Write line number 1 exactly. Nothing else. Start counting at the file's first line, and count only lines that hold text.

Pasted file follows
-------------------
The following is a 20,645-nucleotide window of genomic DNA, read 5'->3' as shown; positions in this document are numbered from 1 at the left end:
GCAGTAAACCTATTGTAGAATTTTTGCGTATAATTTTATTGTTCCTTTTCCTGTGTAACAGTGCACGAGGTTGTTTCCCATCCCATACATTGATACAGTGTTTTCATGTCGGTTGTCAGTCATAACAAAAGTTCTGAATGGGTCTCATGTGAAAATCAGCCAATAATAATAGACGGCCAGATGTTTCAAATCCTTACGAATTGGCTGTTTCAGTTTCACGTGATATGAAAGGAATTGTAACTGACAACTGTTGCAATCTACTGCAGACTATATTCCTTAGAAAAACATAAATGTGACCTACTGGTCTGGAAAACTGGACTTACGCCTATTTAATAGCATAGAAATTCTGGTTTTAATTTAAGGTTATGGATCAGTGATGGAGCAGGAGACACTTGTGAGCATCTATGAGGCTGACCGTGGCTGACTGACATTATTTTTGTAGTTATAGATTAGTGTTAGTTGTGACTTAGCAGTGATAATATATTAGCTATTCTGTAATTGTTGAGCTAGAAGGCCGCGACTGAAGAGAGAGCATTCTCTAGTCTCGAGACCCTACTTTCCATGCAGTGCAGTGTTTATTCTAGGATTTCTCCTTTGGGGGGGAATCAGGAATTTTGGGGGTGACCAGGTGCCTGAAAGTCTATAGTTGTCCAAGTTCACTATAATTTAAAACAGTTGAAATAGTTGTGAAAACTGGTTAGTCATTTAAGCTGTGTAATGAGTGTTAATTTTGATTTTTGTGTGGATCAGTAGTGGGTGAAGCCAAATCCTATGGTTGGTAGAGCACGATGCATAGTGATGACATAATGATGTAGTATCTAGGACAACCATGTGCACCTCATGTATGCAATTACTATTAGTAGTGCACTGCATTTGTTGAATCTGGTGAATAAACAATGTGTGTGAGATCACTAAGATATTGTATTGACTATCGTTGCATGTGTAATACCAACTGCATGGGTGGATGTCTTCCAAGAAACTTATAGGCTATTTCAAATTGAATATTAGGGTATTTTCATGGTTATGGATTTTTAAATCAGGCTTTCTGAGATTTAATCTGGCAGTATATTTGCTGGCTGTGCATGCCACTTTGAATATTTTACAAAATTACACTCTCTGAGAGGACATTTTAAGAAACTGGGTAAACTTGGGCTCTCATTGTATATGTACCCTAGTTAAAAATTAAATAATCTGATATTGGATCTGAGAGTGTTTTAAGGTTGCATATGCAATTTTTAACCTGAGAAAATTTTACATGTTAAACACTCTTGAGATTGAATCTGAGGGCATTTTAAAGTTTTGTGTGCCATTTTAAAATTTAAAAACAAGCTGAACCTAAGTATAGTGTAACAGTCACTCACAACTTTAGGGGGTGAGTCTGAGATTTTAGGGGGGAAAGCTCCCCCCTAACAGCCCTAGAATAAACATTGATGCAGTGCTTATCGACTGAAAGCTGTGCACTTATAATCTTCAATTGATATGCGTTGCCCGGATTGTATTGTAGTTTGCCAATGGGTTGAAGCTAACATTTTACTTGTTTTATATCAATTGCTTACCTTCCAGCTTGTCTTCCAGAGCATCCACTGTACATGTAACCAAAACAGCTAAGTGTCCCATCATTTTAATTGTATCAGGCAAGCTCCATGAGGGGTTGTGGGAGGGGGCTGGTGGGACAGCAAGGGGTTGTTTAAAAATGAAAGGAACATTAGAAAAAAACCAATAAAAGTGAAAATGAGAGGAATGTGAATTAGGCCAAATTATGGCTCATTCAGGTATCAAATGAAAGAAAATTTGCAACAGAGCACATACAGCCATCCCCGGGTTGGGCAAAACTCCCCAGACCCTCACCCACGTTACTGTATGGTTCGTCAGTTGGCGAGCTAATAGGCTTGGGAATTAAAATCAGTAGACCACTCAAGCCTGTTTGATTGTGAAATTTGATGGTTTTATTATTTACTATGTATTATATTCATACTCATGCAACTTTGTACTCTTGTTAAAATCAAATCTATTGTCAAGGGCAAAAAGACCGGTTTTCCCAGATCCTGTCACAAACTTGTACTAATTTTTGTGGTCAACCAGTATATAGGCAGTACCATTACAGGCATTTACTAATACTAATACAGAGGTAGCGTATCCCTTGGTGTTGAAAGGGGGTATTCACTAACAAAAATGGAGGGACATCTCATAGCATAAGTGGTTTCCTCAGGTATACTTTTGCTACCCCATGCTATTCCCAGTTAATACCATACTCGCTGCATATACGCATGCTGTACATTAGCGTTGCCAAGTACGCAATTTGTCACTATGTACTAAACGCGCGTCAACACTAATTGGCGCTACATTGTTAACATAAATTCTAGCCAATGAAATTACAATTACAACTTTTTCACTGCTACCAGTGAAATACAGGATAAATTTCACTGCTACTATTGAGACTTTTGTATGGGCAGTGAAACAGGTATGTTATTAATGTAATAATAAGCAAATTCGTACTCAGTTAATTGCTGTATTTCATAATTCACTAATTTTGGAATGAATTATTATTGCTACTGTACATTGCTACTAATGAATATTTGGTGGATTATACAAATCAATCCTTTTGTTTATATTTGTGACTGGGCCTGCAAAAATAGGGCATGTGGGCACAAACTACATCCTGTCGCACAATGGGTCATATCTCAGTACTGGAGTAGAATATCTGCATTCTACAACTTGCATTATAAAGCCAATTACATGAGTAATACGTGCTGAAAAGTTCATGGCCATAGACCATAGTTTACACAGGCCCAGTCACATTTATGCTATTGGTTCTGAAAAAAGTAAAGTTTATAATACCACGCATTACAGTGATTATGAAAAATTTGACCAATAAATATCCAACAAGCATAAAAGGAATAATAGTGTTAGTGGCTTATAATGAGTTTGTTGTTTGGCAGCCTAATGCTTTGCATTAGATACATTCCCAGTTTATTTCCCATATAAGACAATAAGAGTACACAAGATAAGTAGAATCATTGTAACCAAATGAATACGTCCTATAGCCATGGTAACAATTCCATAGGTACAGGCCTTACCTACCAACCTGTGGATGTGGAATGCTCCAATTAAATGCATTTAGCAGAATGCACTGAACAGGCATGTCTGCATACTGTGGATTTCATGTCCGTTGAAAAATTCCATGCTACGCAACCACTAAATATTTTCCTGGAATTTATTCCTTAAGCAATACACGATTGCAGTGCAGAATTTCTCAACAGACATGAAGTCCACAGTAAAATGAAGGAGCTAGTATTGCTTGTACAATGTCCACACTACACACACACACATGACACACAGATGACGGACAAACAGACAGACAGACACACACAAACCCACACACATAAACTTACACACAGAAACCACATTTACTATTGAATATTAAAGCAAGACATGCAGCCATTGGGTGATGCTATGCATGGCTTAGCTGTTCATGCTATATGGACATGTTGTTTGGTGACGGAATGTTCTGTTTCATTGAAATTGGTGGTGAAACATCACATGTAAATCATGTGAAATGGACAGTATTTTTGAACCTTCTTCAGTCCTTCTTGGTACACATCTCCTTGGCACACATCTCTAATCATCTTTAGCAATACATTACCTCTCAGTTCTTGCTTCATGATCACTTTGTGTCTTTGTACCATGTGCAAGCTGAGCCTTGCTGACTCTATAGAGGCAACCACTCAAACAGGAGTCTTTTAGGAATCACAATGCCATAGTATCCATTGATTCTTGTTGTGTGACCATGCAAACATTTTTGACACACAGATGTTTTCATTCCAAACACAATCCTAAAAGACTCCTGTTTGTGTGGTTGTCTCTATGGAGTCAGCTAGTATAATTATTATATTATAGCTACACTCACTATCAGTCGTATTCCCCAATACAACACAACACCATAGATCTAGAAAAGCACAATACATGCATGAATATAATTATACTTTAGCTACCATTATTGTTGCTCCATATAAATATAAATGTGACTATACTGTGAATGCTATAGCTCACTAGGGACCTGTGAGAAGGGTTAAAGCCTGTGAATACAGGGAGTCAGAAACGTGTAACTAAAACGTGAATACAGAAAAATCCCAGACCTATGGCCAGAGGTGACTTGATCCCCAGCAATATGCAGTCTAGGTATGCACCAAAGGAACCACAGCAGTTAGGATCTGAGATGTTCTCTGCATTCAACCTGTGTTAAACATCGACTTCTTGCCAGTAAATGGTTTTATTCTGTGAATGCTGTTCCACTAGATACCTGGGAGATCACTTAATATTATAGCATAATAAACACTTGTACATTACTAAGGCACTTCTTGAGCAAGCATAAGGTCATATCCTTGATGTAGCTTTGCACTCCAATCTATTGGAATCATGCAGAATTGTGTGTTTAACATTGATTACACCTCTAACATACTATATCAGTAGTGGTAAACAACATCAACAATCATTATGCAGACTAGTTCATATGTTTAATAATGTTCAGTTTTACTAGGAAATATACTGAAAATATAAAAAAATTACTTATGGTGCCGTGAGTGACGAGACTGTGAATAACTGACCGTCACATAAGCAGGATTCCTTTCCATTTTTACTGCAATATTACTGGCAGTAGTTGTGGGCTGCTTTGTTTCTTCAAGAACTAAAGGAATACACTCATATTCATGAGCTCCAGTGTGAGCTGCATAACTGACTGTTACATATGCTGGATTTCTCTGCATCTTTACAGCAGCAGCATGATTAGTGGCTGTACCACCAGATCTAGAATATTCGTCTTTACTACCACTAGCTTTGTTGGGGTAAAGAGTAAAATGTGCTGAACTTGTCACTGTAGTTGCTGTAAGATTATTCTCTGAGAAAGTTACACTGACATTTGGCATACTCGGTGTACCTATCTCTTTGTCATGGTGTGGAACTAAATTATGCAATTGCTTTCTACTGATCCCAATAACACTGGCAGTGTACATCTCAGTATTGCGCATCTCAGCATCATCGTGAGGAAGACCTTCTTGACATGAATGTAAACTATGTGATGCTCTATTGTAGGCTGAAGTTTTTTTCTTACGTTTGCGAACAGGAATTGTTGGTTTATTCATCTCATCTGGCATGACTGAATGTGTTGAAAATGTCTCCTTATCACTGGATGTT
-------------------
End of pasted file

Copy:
The following is a 20,645-nucleotide window of genomic DNA, read 5'->3' as shown; positions in this document are numbered from 1 at the left end: